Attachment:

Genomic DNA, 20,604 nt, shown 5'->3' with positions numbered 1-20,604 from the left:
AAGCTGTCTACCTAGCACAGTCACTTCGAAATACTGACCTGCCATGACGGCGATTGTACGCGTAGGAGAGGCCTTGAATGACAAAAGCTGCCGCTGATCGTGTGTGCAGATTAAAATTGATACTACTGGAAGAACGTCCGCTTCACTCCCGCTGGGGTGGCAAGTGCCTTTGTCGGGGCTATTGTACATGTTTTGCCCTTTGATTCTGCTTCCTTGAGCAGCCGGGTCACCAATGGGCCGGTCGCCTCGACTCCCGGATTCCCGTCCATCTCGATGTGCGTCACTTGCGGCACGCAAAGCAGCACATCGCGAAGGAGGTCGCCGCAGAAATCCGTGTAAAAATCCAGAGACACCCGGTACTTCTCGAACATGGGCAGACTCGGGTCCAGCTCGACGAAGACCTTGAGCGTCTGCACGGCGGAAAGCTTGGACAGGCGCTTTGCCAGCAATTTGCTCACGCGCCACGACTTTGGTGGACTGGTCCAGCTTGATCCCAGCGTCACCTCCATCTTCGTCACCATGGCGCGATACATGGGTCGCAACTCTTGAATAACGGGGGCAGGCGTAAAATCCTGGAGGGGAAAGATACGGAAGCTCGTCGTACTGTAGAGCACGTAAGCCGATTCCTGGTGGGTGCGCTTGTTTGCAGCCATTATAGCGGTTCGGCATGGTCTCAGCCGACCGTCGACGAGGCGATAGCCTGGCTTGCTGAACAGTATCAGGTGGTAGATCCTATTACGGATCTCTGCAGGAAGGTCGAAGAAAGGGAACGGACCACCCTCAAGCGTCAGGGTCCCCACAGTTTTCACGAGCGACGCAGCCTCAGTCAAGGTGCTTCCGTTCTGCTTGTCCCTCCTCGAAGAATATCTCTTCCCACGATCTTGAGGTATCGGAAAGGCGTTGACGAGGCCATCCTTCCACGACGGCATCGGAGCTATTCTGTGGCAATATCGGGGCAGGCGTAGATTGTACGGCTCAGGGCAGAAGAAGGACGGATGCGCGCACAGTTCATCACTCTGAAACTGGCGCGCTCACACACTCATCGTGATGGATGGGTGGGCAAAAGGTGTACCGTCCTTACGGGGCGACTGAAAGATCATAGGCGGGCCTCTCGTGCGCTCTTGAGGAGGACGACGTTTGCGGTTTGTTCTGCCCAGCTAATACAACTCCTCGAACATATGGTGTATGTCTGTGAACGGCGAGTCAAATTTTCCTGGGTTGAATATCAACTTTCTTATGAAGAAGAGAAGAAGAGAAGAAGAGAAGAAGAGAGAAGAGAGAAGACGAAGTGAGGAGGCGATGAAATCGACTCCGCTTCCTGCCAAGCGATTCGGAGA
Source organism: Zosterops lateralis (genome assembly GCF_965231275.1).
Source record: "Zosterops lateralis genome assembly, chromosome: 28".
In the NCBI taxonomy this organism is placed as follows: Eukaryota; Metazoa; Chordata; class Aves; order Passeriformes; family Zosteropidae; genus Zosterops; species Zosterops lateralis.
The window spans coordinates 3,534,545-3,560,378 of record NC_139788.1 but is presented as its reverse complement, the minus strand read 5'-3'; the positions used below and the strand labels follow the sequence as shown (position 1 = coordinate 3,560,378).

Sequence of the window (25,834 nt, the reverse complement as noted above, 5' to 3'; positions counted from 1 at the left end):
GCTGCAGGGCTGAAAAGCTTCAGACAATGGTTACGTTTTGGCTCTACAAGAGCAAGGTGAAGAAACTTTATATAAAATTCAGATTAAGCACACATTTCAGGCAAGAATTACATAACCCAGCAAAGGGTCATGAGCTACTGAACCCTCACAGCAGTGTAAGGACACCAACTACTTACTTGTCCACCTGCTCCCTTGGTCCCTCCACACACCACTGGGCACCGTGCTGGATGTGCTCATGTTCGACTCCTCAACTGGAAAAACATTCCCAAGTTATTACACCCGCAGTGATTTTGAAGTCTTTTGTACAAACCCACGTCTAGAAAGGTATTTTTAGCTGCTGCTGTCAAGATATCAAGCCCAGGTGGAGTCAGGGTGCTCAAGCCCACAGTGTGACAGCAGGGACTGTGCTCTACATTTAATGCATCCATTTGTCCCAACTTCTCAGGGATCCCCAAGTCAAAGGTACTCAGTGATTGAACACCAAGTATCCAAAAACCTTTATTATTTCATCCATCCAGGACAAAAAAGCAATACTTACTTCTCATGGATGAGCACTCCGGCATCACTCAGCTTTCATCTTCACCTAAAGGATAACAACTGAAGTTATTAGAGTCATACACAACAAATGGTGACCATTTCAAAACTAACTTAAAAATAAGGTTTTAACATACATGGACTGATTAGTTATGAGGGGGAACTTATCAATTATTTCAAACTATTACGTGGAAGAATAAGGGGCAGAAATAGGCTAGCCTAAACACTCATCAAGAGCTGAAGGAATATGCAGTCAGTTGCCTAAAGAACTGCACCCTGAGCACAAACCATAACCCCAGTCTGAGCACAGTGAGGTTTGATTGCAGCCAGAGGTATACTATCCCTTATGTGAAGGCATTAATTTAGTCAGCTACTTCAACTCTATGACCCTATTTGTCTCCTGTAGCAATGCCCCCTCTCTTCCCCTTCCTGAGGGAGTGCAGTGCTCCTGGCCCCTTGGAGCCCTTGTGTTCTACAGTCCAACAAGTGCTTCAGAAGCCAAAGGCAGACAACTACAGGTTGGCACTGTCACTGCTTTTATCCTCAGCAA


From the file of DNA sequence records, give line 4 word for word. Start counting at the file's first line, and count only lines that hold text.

Source record: "Zosterops lateralis genome assembly, chromosome: 28".